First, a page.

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Wednesday, April 22, 2015

Aggressive Hummingbirds may be calmed by multiple feeders



Hummingbirds are one of the most aggressive, selfish birds we have in north Texas. They’re bullies. Thank heavens they’re so small or they might try to take over the world…or at least every tree and birdfeeder in it.  Juvenile Hummingbirds, especially, seem to frequent feeders where they don’t get chased away.

If you have one nectar feeder, you know what we mean! But if there are two or more feeders in the yard, a “bully” usually has a tough time claiming them all. Particularly if the line-of-sight between the feeders is blocked by something like a shrub or corner of the house. The nectar at one feeder can’t be a lot better than the other, since no Hummingbird likes settling for second-rate food. Both feeders have to be filled with fresh nectar and cleaned regularly.  In our heat, mold can grow easily and quickly. I refill our feeders about every 3 to 6 days (depending on the weather), running the parts under very hot water at the same time. Then, every two or three weeks, I’ll clean them with a solution of one part vinegar to 10 parts water.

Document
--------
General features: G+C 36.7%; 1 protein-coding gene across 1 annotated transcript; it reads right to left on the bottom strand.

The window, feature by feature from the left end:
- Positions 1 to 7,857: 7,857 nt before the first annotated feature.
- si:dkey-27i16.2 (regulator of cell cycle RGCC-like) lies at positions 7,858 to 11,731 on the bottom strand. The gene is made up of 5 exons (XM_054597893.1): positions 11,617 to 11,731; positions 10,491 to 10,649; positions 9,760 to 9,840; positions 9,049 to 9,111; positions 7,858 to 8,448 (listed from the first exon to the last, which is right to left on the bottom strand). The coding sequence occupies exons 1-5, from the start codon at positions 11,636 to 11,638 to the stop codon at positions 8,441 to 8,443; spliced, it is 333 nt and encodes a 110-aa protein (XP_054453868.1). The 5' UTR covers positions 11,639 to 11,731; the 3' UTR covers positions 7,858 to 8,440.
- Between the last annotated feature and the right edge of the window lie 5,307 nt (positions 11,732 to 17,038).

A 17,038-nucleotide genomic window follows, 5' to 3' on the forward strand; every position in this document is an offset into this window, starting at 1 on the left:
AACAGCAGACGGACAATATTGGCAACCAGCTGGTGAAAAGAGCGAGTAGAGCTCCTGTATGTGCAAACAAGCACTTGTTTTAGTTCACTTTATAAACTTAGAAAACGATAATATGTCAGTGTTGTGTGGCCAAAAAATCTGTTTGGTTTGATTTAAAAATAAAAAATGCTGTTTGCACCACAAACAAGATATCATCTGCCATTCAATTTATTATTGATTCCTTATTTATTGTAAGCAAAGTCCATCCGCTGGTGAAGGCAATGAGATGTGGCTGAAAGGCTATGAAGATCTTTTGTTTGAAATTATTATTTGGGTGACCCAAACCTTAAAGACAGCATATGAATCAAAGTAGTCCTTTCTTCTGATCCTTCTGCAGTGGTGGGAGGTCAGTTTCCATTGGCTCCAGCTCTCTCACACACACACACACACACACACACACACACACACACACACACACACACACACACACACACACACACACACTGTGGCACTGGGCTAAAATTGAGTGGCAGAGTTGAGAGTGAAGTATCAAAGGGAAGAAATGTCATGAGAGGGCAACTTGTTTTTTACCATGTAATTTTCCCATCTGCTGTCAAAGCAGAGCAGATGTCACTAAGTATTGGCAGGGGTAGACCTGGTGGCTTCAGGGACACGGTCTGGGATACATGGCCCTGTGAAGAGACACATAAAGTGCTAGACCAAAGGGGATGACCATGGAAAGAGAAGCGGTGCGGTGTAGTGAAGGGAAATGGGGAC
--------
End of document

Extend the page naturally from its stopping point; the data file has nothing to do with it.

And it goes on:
Notice that I never said anything about adding food coloring. That’s a total myth. Red food dye can cause, according to several research studies, genetic defects in Hummingbirds. Most nectar feeders are bright-colored anyway, so it’s totally unnecessary and just not worth the risk.


OWEN YOST, in addition to being a blogger, is a licensed Landscape Architect emeritus who has lived and worked in north Texas for over 30 years. He is the recipient of a Lifetime Achievement Award of the Native Plant Society of Texas, and is a member of the American Society of Landscape Architects (ASLA), International Federation of Landscape Architects, National Wildlife Federation and the Audubon Society. His office is at in Denton.


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